After the biopsy, the area may be tender. Follow the wound care instructions your doctor gives you. These may include: keeping the area dry and covering it with a sterile bandage or gauze dressing for 1-2 days, applying antibiotic ointment until it is completely healed, taking acetaminophen or ibuprofen for any discomfort at the biopsy site.
Call your doctor if: you experience increased pain, redness, discharge, or swelling at the biopsy site, the biopsy site continues to bleed despite direct pressure for ten minutes.
If stitches were applied, in most cases you will be advised to come back in to have them removed. Stitches in the face are usually removed in 3-5 days. All other stitches are usually removed in 5-14 days, depending on their location. Some sutures are absorbable and do not need to be removed.
The biopsy sample will be analyzed in a laboratory and the results will be sent to your doctor within a week or two. You and your doctor will discuss the results of the biopsy and decide on any further treatment, if necessary.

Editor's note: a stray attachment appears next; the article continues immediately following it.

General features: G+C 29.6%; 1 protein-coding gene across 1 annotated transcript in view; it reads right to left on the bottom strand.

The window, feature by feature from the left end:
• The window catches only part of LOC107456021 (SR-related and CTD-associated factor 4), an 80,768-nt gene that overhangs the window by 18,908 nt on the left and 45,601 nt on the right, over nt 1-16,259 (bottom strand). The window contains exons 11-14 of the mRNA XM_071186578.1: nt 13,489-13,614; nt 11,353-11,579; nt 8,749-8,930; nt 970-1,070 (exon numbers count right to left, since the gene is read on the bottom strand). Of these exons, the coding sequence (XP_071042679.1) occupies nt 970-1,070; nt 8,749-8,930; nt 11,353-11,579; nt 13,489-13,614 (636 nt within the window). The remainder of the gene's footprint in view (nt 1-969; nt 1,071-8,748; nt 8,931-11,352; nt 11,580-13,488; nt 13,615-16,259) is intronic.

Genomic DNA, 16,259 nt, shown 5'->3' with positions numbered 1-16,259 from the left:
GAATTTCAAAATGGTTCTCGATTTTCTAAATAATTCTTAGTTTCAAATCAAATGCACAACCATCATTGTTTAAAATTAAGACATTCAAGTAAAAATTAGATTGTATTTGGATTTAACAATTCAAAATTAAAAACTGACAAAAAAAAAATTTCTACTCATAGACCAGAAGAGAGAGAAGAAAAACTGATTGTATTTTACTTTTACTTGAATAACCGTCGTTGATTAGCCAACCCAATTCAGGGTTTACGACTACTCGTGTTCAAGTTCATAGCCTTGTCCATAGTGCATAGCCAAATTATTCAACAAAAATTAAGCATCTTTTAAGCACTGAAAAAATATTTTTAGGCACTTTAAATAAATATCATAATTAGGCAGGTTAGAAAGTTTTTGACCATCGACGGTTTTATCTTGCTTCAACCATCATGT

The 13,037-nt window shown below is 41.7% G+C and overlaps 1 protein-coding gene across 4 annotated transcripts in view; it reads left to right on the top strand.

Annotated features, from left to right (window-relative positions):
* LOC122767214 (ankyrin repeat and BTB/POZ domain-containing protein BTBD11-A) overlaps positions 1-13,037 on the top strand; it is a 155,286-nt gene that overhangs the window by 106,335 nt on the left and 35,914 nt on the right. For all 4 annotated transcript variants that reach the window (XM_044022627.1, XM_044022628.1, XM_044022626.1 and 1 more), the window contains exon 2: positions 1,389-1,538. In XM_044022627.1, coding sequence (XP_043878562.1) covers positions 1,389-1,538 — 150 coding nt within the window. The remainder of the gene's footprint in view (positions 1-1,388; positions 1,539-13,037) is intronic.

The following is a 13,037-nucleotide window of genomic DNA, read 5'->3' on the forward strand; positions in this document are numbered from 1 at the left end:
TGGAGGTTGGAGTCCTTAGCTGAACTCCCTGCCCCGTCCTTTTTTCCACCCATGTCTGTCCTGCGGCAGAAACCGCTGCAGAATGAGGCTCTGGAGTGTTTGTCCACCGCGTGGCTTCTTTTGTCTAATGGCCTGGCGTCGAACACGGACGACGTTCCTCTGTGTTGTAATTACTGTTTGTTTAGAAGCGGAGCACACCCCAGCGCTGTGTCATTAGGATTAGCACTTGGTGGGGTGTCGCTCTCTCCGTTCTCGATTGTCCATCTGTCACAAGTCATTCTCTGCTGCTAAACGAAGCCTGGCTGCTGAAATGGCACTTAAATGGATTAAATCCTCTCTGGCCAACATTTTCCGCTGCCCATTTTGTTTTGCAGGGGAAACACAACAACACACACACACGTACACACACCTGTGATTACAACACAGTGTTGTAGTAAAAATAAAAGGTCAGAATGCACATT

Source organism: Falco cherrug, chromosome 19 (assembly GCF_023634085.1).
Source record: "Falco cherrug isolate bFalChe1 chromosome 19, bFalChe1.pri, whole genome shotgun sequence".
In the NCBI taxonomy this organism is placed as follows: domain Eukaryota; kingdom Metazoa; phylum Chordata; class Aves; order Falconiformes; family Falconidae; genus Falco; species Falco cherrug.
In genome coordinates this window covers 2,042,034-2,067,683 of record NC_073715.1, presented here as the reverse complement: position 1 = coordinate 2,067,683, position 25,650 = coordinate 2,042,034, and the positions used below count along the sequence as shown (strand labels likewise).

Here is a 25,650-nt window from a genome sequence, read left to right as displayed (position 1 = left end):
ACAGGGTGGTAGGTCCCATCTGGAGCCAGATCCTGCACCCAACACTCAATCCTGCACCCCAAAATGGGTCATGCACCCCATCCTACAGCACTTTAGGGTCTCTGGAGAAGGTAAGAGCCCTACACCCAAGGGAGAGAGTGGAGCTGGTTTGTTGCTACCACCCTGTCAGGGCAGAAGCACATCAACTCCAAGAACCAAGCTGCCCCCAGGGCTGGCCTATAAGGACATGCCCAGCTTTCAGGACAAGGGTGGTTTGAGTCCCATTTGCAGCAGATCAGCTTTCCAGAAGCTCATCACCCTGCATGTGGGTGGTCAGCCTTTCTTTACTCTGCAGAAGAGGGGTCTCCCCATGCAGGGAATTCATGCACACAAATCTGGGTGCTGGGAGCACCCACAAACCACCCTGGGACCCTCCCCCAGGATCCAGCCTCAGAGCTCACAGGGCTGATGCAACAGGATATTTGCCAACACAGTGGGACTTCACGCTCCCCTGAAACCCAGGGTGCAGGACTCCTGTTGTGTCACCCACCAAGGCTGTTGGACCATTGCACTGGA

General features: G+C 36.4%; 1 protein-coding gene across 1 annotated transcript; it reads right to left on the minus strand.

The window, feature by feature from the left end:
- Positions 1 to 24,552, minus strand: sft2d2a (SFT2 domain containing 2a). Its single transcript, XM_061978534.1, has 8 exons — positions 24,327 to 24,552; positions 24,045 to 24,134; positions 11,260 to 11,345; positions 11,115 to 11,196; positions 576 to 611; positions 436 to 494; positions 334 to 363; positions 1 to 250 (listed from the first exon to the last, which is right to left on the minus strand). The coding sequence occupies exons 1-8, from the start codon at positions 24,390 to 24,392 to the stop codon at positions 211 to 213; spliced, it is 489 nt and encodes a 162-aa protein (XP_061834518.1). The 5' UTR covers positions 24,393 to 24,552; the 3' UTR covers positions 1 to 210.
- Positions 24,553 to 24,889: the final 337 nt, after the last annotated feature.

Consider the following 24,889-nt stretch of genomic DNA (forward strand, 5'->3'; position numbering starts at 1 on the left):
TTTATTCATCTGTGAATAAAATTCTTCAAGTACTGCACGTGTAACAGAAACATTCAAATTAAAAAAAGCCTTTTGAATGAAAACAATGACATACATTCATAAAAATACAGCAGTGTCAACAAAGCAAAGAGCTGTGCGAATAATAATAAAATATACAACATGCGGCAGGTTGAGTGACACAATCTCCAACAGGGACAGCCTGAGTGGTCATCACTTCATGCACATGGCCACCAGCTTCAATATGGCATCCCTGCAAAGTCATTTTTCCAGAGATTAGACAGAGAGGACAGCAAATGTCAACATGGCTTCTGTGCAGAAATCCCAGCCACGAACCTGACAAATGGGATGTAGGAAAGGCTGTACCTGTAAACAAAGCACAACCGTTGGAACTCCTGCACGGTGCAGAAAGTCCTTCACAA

- American Cancer Society website. Available at: www.cancer.org. Accessed October 2004. Accessed October 14, 2004.
- American Family Physicians website. Available at: www.aafp.org. Accessed October 2004. Accessed October 17, 2004.
- Beers MH, Fletcher AJ, Jones TV, et al. The Merck Manual of Medical Information. Merck Research Laboratories: Whitehouse Station, NJ; 2003.
- Kasper DL, Braunwald E, Fauci AS. Harrison's Principles of Internal Medicine. 16th ed. McGraw Hill Medical Publishing Division: New York; 2005.
- National Library of Medicine, National Institutes of Health. Available at: www.nlm.nih.gov/medineplus/ency/article/003840.htm. Accessed October 2004.